Abraham Dudkin was born in Nizhny, Novgorod Russia which was known as the fur capital of the world. Born on 10 November 1876, he was the first child of Mira and Mosar Dudkin. Abraham’s father was a Rabbi. Mira and Mosar had at least fourteen children.
In 1898, Abraham emigrated to London. It is unclear if he emigrated alone or with family at this time. Abraham established a life for himself in London as a Tailor’s Assistant in the East End. Within a few years, Dudkin had set up a furrier business. Here, his connections to Novgorod and family members who still lived in Russia were particularly useful. In London, he met Rachel Hanchen Plaut. Rachel was born in 1885 in Wehrda, Germany. The couple married in Stoke Newington, London on 8 March 1908.
Shortly after their marriage, Abraham and Rachel moved to Brighton in Sussex in 1909. Their new address was 91 Upper North Street. In Brighton, Dudkin established a fur business named ‘Alfred Dudkin & Co’ which was located at 185 Western Road. This relocation and business venture was perhaps inspired by the birth of the first Dudkin child. Lewis Stanley Dudkin (known as Stanley) was born on 24 November 1909.
Business appeared to be successful for Abraham, who now sometimes went by the Anglicised name ‘Alfred.’ The 1911 census lists the Dudkin’s are employing a live-in domestic servant. The 1911 census also lists Blanche Dudkin. This is Abraham’s younger sister who travelled to England in 1910.
His sister, Bluma (b. 1892 – 1974) emigrated to England 1911 and then to Los Angeles USA in 1918. His brother Mordecai (b. 1881 – 1965) also emigrated to England and worked alongside Abraham in the photographic studios. There is no record of either brother being in the military.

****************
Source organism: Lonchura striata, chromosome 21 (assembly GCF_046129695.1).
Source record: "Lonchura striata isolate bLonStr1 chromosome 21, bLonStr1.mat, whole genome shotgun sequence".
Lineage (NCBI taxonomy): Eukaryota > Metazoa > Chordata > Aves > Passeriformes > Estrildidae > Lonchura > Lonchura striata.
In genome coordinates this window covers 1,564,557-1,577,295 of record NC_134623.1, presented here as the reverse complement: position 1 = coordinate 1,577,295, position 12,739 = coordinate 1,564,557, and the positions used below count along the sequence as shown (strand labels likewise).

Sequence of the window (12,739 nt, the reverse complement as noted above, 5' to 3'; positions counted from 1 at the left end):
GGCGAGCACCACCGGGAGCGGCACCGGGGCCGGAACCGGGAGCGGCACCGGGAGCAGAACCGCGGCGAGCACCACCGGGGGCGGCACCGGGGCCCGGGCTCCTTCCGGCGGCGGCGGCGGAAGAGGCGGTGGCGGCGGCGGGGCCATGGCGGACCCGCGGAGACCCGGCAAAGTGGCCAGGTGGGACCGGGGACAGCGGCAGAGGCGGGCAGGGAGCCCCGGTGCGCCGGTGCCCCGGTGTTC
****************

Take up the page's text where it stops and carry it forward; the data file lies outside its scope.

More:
To expand the family’s business portfolio, Abraham bought a photographic studio in 1912. This studio was named ‘The Sticky Back and Post Card Studio’ at 54 North Street. Dudkin later renamed the business to ‘Modern Studios.’
There is evidence a studio in Portsmouth was also taken over by Abraham. At some point, Abraham’s brother joined the family in Brighton. Mordecai, who was born in 1881, worked alongside Abraham in the photographic studios.
A closely detailed account of the photographic stores owned by Dudkin can be found here. There is also information about the Dudkin photographic studios online with photographs and family tree information courtesy of the Walker family on Ancestry.
Shortly after, on 6 June 1913, Abraham and Rachel’s second child was born. Their daughter was named Minnie Rosa Dudkin.
At this point, Abraham had a well established life in Brighton. It was perhaps his growing family and successful business ventures which encouraged him to get his naturalisation certificate in 1916. This meant Abraham was no longer a foreign national living in the UK. He was now a British citizen.
Although Abraham became naturalized in January 1916, he was
nearly 40 when conscription for married men under 41 was introduced in May 1916. He may have been too old to fight by the time he was called up, or possibly he was judged medically unfit.
Dudkin joined the Freemasons in 1916 – the South Down Lodge. Dudkin’s son Lewis filmed his family at local events, weddings and trips abroad from the 1930s to 1980s and his collection is held at Screen Archive South East (Collection ID 768. Reference Code BH 051125).
The screen archives report ‘The films include cruises and visits to Europe across the 1930s, trips to Holland and Belgium in 1937, a tour of the USA in 1939 and a visit to Israel in 1963.’ This goes to show the prosperity of the family which resulted from Abraham’s business ventures.
Rachel (also known as Ray) died in 1928. Following this, Abraham threw himself into work for the Brighton and Hove Jewish Welfare Board. In around 1930 he became President of the board, where he raised funds for the community.
Dudkin’s daughter Minnie emigrated to America in 1939 and settled in Los Angeles, California.
Abraham lived in Brighton until his death in 1949. His burial place is not known. Subsequently, his son Lewis continued the family fur business. He lived a long life dying age 95 in 2005.